(Spoiler warning for major plot points and ending!)
Yes, God, Yes (2019) is a coming-of-age tale about a Christian teenage girl discovering her sexuality, the turbulence that comes with it from within herself, and the judgment from those around her.
Alice (Natalia Dyer) is a sixteen-year-old girl attending a strict Catholic school in the Midwest. Given the setting, she is constantly reinforced with negative ideas regarding any sort of sexual activity, either with others or even yourself. Alice is in conflict after an AOL chat further sparks her sexual desire, as well as the turmoil of dealing with the rumors in school that she “tossed the salad” of one of her peers. She deals with constant little quips from students she hardly knows, her own friends, and even the teachers. To help sort out these confusing feelings and deal with her guilt, Alice signs up for her school’s “Kirkos” retreat.
The way the film portrays Alice’s sexual uncertainty and feelings of culpability plays off authentically. It’s difficult to be accepting of one's perfectly natural desires in such a sexually repressing environment, even more so when dealing with rumors that cause all your peers to slut shame you, furthering the guilt. Alice can’t catch a break from the ridicule constantly thrown at her for something she didn’t even do. (Although even if she did, such comments would still be inappropriate, as slut shaming is never okay.) Natalia Dyer does an excellent job conveying the feelings Alice tackles, from pining, hurt, panic, and shame, making the emotions read all the more real. Alice’s character journey from start to finish is very gratifying, as we watch her become more assertive and see through the hypocrisy of those who antagonize her. We first see hints of this when Alice encounters Wade (Parker Wierling), after he’s rude to her, prompting her to question what’s his problem. Wade accuses her of being the reason he and his girlfriend are having issues, assuming Alice was the one to make and spread the rumor. She denies the accusation and questioned that if they both know nothing happened between them why doesn't he tell the other students that, dismissing the rumor. He gets quiet, insinuating that he hasn't done so. Here we see the first big double standard the film presents the viewers. Of course, only the woman in the scenario gets shaded and mocked by everyone for the rumor, while the male character suffers no ridicule even though said rumor includes him. And how convenient it is that he doesn't dispel the hearsay, because in actuality he likely enjoys his peers thinking he's had a sexual encounter. This exact dynamic mirrors what happens day-to-day all too often; women get the brunt of the blame in sex scandals while men often get off scot-free...truly a sexist double standard at its finest.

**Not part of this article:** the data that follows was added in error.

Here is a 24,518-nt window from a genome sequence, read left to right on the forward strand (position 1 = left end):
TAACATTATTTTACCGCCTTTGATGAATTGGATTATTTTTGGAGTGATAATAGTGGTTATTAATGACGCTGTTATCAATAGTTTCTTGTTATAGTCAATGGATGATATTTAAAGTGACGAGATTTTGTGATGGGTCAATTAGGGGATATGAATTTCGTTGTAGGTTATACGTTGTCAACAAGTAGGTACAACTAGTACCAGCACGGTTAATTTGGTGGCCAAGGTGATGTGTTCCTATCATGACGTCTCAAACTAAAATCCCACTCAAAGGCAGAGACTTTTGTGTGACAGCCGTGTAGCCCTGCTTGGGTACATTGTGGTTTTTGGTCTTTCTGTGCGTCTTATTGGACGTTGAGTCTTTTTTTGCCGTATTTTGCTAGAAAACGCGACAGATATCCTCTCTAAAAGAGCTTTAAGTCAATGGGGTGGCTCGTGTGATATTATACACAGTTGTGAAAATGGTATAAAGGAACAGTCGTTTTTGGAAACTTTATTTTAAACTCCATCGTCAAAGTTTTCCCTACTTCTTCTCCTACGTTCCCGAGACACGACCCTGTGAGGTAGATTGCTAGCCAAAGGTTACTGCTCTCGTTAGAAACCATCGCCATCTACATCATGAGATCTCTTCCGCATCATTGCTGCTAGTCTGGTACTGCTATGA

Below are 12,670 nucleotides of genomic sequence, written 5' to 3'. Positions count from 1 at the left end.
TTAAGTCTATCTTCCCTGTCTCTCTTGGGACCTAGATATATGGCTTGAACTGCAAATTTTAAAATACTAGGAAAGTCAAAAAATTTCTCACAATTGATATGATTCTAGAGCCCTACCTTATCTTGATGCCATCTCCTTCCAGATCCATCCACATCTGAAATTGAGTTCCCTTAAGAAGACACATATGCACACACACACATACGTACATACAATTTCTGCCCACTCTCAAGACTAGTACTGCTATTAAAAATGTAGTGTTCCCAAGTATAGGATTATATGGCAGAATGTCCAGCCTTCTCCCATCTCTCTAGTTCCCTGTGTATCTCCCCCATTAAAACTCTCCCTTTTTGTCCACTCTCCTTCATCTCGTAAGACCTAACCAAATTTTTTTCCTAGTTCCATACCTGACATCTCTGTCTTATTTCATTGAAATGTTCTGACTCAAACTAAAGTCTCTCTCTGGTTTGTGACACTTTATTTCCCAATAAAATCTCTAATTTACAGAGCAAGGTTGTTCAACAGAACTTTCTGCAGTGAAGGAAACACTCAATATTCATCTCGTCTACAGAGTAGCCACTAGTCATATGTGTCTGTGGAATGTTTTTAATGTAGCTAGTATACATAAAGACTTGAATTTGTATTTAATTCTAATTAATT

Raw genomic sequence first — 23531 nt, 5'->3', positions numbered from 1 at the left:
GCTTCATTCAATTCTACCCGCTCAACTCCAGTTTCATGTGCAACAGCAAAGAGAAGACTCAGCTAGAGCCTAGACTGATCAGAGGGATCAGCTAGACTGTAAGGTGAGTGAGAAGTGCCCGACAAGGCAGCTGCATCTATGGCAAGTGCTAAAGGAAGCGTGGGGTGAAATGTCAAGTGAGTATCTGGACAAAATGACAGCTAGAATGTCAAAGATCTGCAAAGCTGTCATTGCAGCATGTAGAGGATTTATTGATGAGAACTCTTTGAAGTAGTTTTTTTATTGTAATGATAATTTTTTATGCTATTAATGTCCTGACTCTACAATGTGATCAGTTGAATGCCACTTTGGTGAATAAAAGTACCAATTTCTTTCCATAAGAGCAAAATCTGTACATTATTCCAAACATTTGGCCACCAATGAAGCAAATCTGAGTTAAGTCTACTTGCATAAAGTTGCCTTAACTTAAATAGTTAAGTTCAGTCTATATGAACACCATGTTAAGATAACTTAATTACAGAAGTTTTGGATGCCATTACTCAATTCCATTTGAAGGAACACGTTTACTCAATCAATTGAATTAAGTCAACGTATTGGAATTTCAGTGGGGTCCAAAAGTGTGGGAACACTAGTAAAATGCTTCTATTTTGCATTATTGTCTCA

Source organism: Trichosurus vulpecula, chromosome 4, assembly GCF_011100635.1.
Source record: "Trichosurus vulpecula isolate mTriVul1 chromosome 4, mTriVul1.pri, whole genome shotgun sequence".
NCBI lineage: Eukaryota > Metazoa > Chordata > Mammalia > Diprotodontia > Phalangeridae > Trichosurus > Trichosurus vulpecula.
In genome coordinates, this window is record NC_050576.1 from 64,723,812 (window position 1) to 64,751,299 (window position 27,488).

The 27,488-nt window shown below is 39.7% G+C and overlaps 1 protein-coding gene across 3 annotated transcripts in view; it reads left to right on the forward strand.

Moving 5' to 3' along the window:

In the next scene Alice notices a popular, pious-presenting senior, Nina (Alisha Boe) performing oral sex on another student. This further highlights the hypocrisy surrounding Alice, as even Nina (as friendly seeming as she appears) had taken a jab at Alice for her perceived licentious behavior. Then finally, Alice in secret catches Father Murphy (Timothy Simons) watching porn on his computer. This comes just after he fines a lewd AOL chat on the same device and pressures the students to come forward, using a fiercely judgmental tone. (The culprit was Alice because she just wanted to know what "tossing someone's salad" meant; she doesn’t even know the action she’s being accused of.) This is also the same man who so heavily pressured Alice to confess her “sins” of the alleged sexual encounter with Wade. Yet again, a figure under the guise of moral superiority themselves also sin, they just hide it well from others.